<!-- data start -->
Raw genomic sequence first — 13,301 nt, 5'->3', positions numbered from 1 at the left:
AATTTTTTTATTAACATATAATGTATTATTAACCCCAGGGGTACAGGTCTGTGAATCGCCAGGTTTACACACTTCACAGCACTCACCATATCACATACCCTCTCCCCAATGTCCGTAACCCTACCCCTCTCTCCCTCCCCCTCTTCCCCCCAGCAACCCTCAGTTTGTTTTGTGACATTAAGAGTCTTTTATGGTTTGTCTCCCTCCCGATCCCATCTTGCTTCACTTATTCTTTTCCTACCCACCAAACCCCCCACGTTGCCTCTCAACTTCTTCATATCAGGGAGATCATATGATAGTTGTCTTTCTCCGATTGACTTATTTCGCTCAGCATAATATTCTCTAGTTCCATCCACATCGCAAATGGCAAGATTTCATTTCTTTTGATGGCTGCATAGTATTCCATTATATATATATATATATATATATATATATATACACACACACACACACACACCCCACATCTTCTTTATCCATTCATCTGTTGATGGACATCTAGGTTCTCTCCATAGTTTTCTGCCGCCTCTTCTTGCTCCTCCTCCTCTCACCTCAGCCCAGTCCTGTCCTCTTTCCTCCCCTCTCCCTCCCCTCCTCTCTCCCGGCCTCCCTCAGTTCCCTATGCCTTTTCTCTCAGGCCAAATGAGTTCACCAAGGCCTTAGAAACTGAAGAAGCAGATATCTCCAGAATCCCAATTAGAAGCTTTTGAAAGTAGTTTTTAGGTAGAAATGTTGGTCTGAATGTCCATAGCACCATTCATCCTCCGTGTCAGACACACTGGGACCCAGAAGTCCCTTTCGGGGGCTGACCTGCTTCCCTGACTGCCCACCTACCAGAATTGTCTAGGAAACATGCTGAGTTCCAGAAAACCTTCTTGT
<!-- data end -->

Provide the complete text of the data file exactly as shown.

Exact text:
Raw genomic sequence first — 13,301 nt, 5'->3', positions numbered from 1 at the left:
AATTTTTTTATTAACATATAATGTATTATTAACCCCAGGGGTACAGGTCTGTGAATCGCCAGGTTTACACACTTCACAGCACTCACCATATCACATACCCTCTCCCCAATGTCCGTAACCCTACCCCTCTCTCCCTCCCCCTCTTCCCCCCAGCAACCCTCAGTTTGTTTTGTGACATTAAGAGTCTTTTATGGTTTGTCTCCCTCCCGATCCCATCTTGCTTCACTTATTCTTTTCCTACCCACCAAACCCCCCACGTTGCCTCTCAACTTCTTCATATCAGGGAGATCATATGATAGTTGTCTTTCTCCGATTGACTTATTTCGCTCAGCATAATATTCTCTAGTTCCATCCACATCGCAAATGGCAAGATTTCATTTCTTTTGATGGCTGCATAGTATTCCATTATATATATATATATATATATATATATATATACACACACACACACACACACCCCACATCTTCTTTATCCATTCATCTGTTGATGGACATCTAGGTTCTCTCCATAGTTTTCTGCCGCCTCTTCTTGCTCCTCCTCCTCTCACCTCAGCCCAGTCCTGTCCTCTTTCCTCCCCTCTCCCTCCCCTCCTCTCTCCCGGCCTCCCTCAGTTCCCTATGCCTTTTCTCTCAGGCCAAATGAGTTCACCAAGGCCTTAGAAACTGAAGAAGCAGATATCTCCAGAATCCCAATTAGAAGCTTTTGAAAGTAGTTTTTAGGTAGAAATGTTGGTCTGAATGTCCATAGCACCATTCATCCTCCGTGTCAGACACACTGGGACCCAGAAGTCCCTTTCGGGGGCTGACCTGCTTCCCTGACTGCCCACCTACCAGAATTGTCTAGGAAACATGCTGAGTTCCAGAAAACCTTCTTGT